Read more...

 

 
"Illegitimate Election Is a Setback for Haiti" - Mark Weisbrot in The Guardian Print
CEPR Co-Director Mark Weisbrot writes in The Guardian (UK):
The “election” in Haiti shows once again how low Washington’s standards are for democracy in countries that they want to control politically. And there is no doubt who is in charge there. There is a government, to be sure, but since the elected government in 2004 was overthrown, and even more since the earthquake, it is the “international community” that calls the shots – Hillary Clinton’s code for the U.S. State Department.

The election was a farce to begin with, once the non-independent CEP (Provisional Electoral Council) decided to exclude the country’s largest political party from participating – along with other parties. Fanmi Lavalas is the party of Haiti’s most popular political leader, Jean-Bertrand Aristide. It has won every election that it has contested. Aristide himself remains in exile – unable to return since the U.S.-sponsored overthrow of his government in 2004.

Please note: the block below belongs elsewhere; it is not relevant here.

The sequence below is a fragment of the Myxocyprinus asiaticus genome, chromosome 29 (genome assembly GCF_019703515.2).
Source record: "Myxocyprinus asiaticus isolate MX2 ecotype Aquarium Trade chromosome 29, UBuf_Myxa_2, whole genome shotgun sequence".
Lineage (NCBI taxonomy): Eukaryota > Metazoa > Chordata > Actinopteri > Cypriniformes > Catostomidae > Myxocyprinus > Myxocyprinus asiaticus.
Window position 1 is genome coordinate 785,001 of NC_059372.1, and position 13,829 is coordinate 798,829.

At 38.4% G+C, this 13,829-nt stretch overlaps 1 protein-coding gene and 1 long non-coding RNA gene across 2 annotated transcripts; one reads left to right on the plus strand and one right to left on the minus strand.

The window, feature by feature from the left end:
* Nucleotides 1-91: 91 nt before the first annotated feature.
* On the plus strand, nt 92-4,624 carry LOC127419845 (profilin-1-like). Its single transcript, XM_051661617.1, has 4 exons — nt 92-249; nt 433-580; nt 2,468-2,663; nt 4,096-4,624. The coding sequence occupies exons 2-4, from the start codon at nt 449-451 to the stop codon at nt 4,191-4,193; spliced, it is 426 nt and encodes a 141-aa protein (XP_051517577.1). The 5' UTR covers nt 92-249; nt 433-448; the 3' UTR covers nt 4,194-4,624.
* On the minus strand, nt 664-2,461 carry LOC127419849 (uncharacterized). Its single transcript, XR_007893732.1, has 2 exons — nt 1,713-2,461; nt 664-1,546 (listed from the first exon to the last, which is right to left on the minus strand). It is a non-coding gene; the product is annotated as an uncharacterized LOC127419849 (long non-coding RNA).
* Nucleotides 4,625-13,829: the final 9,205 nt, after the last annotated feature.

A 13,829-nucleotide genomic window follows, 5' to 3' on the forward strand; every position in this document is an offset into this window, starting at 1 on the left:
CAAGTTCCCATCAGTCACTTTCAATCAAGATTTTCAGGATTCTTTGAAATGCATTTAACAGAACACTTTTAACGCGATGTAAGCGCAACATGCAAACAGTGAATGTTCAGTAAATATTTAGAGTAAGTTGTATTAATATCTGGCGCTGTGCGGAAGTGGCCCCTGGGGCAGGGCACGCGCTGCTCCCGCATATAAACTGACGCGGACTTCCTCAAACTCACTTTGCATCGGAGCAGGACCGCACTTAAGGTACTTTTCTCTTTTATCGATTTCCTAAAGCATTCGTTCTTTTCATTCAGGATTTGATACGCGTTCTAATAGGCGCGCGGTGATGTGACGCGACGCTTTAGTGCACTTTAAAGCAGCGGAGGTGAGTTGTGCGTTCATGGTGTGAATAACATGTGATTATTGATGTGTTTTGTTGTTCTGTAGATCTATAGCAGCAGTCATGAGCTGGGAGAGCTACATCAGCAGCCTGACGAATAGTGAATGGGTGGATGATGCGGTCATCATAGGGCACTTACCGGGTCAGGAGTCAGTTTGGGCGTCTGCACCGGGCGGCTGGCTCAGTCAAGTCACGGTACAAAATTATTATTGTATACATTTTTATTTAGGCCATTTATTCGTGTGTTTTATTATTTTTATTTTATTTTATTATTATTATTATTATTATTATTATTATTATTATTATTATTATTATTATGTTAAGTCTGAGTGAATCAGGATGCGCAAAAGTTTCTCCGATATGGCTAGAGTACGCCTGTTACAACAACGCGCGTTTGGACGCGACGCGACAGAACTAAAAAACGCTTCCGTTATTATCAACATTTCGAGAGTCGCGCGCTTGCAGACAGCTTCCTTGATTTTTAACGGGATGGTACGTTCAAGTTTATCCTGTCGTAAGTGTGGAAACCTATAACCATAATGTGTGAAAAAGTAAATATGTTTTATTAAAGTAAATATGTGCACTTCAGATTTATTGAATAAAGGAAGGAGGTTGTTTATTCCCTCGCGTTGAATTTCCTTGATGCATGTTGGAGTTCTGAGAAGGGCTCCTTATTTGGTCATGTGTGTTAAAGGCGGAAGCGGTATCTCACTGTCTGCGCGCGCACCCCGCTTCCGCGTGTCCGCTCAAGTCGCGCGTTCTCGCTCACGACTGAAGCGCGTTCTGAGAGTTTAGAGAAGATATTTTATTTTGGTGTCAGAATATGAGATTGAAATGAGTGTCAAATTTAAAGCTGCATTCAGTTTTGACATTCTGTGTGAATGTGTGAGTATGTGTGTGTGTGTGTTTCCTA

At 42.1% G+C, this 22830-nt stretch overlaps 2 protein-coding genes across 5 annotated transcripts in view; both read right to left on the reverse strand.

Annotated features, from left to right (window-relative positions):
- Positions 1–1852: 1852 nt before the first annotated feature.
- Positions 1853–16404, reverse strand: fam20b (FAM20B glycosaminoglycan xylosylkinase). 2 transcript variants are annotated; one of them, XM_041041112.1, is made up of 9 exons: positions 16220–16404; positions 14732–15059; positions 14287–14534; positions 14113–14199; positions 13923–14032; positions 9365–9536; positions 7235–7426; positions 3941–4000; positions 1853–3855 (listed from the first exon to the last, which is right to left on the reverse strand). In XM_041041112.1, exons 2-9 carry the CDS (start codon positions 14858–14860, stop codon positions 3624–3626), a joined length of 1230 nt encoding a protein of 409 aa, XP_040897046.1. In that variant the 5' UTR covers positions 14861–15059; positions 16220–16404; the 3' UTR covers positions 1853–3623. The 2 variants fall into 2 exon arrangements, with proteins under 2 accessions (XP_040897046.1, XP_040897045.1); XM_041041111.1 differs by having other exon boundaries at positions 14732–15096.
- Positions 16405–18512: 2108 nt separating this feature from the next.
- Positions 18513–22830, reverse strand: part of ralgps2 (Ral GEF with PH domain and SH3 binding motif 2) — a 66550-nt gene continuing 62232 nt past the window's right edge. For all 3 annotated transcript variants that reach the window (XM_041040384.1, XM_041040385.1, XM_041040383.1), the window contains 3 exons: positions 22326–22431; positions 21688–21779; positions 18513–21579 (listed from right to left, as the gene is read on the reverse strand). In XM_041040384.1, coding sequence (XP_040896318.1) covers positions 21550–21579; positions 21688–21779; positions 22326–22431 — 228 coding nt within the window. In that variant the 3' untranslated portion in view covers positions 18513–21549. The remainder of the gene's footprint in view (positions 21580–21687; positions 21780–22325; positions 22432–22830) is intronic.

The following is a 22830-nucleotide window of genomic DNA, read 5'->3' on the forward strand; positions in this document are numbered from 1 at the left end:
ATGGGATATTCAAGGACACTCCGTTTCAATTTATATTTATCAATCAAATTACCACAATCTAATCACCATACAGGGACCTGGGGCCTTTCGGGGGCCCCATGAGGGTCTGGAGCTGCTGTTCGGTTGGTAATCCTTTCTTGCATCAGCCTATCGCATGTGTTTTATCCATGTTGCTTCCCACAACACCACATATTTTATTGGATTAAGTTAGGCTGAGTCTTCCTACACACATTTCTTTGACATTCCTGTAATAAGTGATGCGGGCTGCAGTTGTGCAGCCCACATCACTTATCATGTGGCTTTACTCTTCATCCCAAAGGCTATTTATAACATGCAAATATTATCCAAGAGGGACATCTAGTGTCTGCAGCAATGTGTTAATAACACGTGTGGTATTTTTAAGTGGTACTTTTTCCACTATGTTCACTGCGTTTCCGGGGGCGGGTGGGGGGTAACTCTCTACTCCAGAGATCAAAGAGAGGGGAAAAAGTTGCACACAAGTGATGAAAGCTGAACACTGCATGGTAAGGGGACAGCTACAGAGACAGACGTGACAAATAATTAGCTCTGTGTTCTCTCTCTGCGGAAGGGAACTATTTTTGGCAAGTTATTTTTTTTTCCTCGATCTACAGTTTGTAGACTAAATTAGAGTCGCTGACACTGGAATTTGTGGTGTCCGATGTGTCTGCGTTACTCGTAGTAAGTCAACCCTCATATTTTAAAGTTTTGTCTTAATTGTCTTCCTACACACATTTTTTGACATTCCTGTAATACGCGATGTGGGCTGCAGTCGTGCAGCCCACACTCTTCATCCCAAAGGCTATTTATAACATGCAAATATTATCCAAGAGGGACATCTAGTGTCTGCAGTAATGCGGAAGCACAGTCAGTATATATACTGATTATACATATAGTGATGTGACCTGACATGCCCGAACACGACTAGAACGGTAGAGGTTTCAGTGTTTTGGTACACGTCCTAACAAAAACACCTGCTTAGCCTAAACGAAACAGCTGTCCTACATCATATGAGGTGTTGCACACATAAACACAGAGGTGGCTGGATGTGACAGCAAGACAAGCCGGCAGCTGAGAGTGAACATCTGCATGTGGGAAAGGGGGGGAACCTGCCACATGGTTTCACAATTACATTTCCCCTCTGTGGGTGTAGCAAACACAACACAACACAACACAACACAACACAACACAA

Imagine holding an election in the United States with both the Democratic and Republican parties prohibited from participating. If we look at other troubled elections in the world – Iran in 2009, or Afghanistan more recently – Haiti’s is even less legitimate. It is perhaps most comparable to the recent election in Burma.
Read more...

 

 
<< Start < Prev 11 12 13 14 15 16 17 18 19 20 Next > End >>

Page 17 of 31